Immediately using the Fit gameified my day. Getting those progress bars to inch past my goals was a motivator for me as good as a personal coach. I only take it off to shower since I want every step to count. I had a daily goal of steps (currently 12,000), calories burned (2700), and minutes of activity (2 hours). Some days I would do a lot of walking around and my low intensity walking would boost steps, activity and calorie burn. Other days I would have to get to all three goals on the elliptical. I was disappointed to discover how little standing at my desk (which I’ve done for the last three years) and mowing the lawn added. When I started with the device I recorded about 90 daily minutes of activity, and now I’m up to 170, about 90-100 minutes of which is usually on the elliptical.
So in the last eight months I’ve lost another thirty pounds, and now am down to my original target weight of 170, the technical edge of “overweight” for my height. My new goal is to reach the middle of my target BMI at about 155 pounds, and do more resistance training, body-shaping and yoga. In the Fall BodyMedia releases their new, smaller, waterproof, and more stylish “Core 2” monitor and I’m looking forward to using that. My son is also using the Bodymedia device and, having achieved a young Adonis look, plans to keep using it when he goes to college in the Fall.
I’ve also started recording my meditation with a Neurosky device, which doesn’t tell me a whole lot more than that I am in fact meditating, but which has given my meditation practice the same kick in the pants that the BodyMedia gave to my fitness. Seeing that steady tick of dots across the BioZen output motivates me to get to the cushion as well as the clang of a temple bell. I’m very much looking forward to the release of the Melon headband this Fall, which promises to measure EEG more discreetly and during many more types of activities. Integrating a moment-to-moment mindfulness tracker during daily activities outside of meditation would be even more transformative than steps and calories.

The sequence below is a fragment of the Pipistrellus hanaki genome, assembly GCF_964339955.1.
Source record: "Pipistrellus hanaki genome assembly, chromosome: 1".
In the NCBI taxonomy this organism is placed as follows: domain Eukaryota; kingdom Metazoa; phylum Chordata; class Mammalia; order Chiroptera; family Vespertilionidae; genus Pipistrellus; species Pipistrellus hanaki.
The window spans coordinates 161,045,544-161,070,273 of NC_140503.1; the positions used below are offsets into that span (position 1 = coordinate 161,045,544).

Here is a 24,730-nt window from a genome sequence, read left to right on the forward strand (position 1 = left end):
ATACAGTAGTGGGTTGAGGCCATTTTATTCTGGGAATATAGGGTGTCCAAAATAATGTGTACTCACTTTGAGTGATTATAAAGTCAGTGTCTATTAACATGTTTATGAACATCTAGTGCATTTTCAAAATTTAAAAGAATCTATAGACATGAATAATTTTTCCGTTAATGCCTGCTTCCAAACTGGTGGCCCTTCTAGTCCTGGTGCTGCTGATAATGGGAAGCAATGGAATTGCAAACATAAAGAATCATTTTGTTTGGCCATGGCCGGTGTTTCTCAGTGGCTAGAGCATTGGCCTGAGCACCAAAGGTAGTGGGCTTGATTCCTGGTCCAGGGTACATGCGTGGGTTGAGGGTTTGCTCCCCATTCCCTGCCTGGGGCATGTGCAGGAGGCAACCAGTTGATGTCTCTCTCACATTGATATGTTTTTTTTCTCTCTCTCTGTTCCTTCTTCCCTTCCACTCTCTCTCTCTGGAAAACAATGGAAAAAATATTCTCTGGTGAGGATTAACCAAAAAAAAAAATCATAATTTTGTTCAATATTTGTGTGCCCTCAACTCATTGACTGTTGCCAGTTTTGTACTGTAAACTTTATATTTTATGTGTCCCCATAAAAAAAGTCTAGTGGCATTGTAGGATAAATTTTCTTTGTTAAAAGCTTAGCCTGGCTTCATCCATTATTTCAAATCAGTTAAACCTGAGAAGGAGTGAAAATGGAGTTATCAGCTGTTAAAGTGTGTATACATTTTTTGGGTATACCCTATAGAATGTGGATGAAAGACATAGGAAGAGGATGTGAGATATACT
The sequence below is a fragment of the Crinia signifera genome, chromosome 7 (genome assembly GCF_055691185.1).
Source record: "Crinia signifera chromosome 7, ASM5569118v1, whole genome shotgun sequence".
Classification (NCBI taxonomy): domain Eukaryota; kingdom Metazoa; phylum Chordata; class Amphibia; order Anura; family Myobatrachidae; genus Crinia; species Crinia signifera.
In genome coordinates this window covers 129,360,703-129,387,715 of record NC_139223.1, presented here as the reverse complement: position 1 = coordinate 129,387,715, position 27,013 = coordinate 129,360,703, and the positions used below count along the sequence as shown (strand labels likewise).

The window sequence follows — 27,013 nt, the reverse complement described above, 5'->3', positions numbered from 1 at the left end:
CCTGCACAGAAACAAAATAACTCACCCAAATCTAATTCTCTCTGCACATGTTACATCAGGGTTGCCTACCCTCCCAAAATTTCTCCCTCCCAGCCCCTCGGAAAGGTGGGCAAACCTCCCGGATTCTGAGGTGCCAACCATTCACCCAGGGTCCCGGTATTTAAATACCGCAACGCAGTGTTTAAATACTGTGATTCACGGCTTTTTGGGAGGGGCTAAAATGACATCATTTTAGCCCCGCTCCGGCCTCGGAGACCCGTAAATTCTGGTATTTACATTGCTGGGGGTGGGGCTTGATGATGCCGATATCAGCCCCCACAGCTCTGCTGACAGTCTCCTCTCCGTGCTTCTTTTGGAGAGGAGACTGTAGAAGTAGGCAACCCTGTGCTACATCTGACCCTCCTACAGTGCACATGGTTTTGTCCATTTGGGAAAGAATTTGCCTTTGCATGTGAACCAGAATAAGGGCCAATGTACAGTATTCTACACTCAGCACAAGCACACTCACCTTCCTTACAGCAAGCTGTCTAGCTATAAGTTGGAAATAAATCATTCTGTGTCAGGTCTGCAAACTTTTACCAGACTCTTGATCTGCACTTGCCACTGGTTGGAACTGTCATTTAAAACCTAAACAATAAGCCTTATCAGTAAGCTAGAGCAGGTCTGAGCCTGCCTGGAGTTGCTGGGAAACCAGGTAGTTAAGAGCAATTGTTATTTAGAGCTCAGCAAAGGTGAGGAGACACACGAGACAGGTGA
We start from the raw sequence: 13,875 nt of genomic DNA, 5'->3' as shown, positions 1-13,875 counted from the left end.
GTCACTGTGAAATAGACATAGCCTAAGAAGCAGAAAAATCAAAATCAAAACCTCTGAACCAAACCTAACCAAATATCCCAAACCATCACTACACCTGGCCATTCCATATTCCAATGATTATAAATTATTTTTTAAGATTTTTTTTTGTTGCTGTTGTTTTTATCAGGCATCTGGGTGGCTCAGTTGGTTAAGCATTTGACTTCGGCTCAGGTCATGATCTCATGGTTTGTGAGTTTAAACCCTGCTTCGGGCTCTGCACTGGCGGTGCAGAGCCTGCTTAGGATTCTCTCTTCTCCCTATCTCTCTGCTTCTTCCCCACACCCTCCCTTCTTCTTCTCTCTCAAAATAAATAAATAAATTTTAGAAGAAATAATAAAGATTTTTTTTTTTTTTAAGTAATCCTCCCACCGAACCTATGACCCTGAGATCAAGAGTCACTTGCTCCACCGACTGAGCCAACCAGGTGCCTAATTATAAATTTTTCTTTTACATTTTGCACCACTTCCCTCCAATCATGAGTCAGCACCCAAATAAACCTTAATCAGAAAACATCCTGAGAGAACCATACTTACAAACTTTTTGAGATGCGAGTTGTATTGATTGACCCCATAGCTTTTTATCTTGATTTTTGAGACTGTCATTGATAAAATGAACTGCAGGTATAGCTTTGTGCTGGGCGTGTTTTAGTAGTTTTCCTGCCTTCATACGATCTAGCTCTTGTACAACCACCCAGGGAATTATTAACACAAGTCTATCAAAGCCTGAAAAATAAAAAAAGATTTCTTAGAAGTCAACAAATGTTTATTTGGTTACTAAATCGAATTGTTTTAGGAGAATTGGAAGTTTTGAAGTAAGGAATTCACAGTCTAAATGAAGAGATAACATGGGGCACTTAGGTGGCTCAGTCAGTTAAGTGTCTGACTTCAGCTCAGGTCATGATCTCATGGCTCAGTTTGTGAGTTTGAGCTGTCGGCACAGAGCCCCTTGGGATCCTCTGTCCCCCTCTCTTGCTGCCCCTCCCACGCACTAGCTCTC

The next nut to crack is the diet tracking, which I’m still a horrible liar at. If I’d only eaten what I recorded I’d have died of starvation. There are implanted and wearable blood glucose monitors in development for diabetics, and stomach pacemakers that turn on satiety for the morbidly obese, but nothing to replace manual recording in the immediate future. So I also need to bring some of that renewed mindfulness from my cushion to improving my diet tracking.
I’m 52, and I have a pall of cancer in my family. Both grandmothers died of cancer, my mother got ovarian cancer at 38 and my father died from oral cancer at 59. So I feel the press of time and mortality, and carrying all that weight for twenty years made me feel much more pessimistic about the future. I’m delighted with my progress, and with the improved prospect that I will live to see a lot more of the exciting future I have so eagerly anticipated, whether I ever get to cross Kurzweil’s second and third longevity bridges, or take the SENS cocktail and live another thousand years. I have the outline of five more books in my computer – I’m aiming for a Cyborg sextet oeuvre –which will take about fifteen more years to write. My kids are 17 and 20, and neither is in any hurry to breed despite my insistence that I wanted grandchildren yesterday.
So I need to stay on that elliptical, and that is now something I look forward to thanks to the rapidly improving cyborg quantification of the body.